The modern trend of cartridge development in which the case is shortened in order to utilize the high ballistic coefficient bullets may very well be epitomized in the .224 Valkyrie. There is no denying the allure of long-range shooting, with many specialty rifles, optics and cartridges being introduced to spur on the discipline. We’re seeing bullets with increasingly higher B.C. values, and it seems that many folks are beginning to consider a 1,000-yard shot a ‘gimme.’
Federal’s 2018 release of the .224 Valkyrie—just a year after the release of the .22 Nosler—showed the world just how effective a long-range .22 centerfire could be. Using a 90-grain Sierra MatchKing bullet (G1 B.C. of .563) at a muzzle velocity of 2700 fps, the new cartridge will maintain supersonic flight past 1,300 yards, making the Valkyrie a perfectly viable choice for the long-range shooter.
Based on the 6.8 SPC case, shortened to 1.600-inch, the .224 Valkyrie uses a 30-degree shoulder for headspacing. The rimless case functions perfectly in the 6.8 SPC magazines for the AR-15 platform, and the overall cartridge length of 2.260 inches coincides with that magazine dimension. It was in the Savage MSR at the 2018 SHOT Show Industry Day at the Range where I had my first experience with the Valkyrie, and immediately saw its benefits. At the Boulder City Rifle Range—where the event is held each year—I waited my turn to have a whirl with the new cartridge. After verifying zero at the 100-yard target, we dialed for the 890-yard steel plate. In the dry Nevada air, the mild recoil of the small cartridge, further reduced by the Savage MSR, allowed me to see the vapor trail in the scope, and both verify hits and make wind adjustments.
The long-for-caliber bullet does indeed maintain its velocity, as well as reduce the effects of wind deflection. Though the muzzle velocity of the 90-grain load—2700 fps—may seem sedate, especially in comparison to the larger cased .22 centerfires, namely the .22-250 Remington and .220 Swift, the Valkyrie will pull away from them out past 500 yards. The twist rate of the Valkyrie’s barrel is a huge part of the equation; a 1:7″ twist rate will properly stabilize those 90-grain bullets, yet the .22-250 and .220 Swift use a twist rate of 1:12″, which will stabilize the 55- and sometimes 60-grain bullets at best. If you spend all of your time inside 500 yards, this may not be a handicap, but beyond that you will most definitely see the advantage of heavier, higher B.C. bullets, even if at a lower muzzle velocity. But, since we’re looking at this cartridge through the eyes of the American hunter, let’s see whether or not this cartridge makes sense in the hunting fields.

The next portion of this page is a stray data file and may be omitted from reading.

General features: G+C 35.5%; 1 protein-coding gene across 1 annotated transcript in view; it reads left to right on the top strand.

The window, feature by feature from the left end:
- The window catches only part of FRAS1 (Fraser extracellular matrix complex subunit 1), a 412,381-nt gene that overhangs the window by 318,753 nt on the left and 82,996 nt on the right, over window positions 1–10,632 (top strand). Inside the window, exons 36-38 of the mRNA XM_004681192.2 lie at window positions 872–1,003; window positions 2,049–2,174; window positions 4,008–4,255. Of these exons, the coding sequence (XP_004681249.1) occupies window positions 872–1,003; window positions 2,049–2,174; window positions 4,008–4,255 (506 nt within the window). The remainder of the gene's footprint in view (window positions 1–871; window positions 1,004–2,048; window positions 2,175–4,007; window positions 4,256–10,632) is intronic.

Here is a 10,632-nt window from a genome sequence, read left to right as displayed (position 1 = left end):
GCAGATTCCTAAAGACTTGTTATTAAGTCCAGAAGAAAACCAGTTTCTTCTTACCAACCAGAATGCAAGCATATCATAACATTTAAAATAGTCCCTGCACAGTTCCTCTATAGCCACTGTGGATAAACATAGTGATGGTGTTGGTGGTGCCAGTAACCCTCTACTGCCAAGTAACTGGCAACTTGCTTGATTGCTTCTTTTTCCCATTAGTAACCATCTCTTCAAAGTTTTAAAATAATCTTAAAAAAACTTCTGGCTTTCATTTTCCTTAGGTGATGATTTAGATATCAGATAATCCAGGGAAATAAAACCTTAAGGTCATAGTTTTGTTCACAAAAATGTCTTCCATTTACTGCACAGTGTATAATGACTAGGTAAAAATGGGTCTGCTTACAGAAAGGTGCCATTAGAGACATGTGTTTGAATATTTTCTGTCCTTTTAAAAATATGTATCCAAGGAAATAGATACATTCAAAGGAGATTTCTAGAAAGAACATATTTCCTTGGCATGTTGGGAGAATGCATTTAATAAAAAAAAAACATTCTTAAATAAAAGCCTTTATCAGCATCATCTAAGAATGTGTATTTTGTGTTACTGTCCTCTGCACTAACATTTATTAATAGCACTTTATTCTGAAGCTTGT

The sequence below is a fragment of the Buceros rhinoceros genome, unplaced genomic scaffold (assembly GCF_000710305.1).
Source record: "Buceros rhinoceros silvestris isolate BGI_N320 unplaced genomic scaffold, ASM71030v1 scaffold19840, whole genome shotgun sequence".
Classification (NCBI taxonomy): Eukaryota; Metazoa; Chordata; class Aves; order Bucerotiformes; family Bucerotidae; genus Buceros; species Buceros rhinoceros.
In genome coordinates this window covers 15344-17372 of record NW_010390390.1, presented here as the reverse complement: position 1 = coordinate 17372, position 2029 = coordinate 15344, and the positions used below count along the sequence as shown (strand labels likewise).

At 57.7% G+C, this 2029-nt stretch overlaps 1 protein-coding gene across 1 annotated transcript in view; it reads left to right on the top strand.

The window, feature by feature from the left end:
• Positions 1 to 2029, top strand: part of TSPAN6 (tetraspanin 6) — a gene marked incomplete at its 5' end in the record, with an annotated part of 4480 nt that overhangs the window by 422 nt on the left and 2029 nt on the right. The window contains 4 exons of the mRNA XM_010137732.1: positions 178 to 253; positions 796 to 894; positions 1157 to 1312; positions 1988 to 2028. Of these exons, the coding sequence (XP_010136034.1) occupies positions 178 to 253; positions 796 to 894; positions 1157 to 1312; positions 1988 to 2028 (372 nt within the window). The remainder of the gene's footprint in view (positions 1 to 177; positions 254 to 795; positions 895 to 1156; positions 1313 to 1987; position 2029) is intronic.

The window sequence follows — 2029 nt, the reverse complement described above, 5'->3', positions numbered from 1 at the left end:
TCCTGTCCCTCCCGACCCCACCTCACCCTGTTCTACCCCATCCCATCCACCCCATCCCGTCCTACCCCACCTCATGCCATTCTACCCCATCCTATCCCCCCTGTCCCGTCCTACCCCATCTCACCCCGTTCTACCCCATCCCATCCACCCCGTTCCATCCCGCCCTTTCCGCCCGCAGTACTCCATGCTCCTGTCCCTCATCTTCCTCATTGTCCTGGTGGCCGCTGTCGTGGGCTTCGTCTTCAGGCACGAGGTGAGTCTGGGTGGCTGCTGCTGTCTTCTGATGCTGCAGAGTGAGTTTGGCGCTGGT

Federal offers more than just a target loading for their little cartridge, though the 90-grain Sierra MatchKing will completely ruin any coyote’s day. For the hunter, the 90-grain Fusion bullet at the same 2700 fps as the target load, making the .224 Valkyrie a perfectly viable deer and antelope cartridge. With a sectional density of 0.256, the bonded core Fusion bullet will give good penetration with very little recoil, and I’d feel comfortable saying that a recoil-sensitive shooter would be well served by this load. And as a side note, while the Valkyrie was most definitely designed for the MSRs, Savage Arms is now producing the Model 110 Prairie Hunter bolt-action rifle in .224 Valkyrie for those who prefer them over the MSRs.
There is also a 78-grain Barnes TSX load—new for 2019—which should prove to be a good choice for hunting. While a bit lighter than the Fusion bullet, the time-tested monometal hollowpoint design will cleanly take deer-sized game. For varmint/predator work, Federal offers a pair of good, frangible bullets: a 60-grain Nosler Ballistic Tip and a 60-grain Hornady V-Max. Yes, that’s right, Federal is now loading a Hornady bullet in their factory ammunition. Both loads leave the muzzle at 3300 fps, and though only 150 fps faster than the .223 Remington load from Federal, it demonstrates the flexibility of the Valkyrie design. By Federal’s own admission, there were some initial issues with the early rifles and early lots of MatchKing ammunition, but all that has been rectified.
So, does it make sense for the hunter to invest in the new design? That will depend on what your goals are. I feel the Valkyrie sits comfortably between the .223 Remington and the 6mms in that they can happily do double duty on varmints and deer alike. The Valkyrie gives up a bit of bullet weight to the .243 Winchester, 6mm Remington and 6mm Creedmoor, yet it does make a good target gun. The lighter loads are smartly designed for the predator hunter; they’re sandwiched between .223 and .22-250 as far as performance goes, and that’s not a bad place to be.
I suppose the deciding factor will be whether or not you wish to use a .22 centerfire as a dedicated long-range cartridge or deer cartridge. The Valkyrie has the bullet weight to make a sound choice for deer season, and certainly has the trajectory for a 1,000-yard plus rifle. But, inside of 500 yards or so, the .223 Remington will give performance so close that it may be unnoticeable, at a fraction of the cost; though the American Eagle FMJ load for the Valkyrie is priced attractively. The beauty of the .224 Valkyrie is the fast twist rate and case length optimized for the specific magazine length. It may not make a difference at the average shooter’s hunting range, but once you take the Valkyrie out to long range, you’ll immediately see the benefits.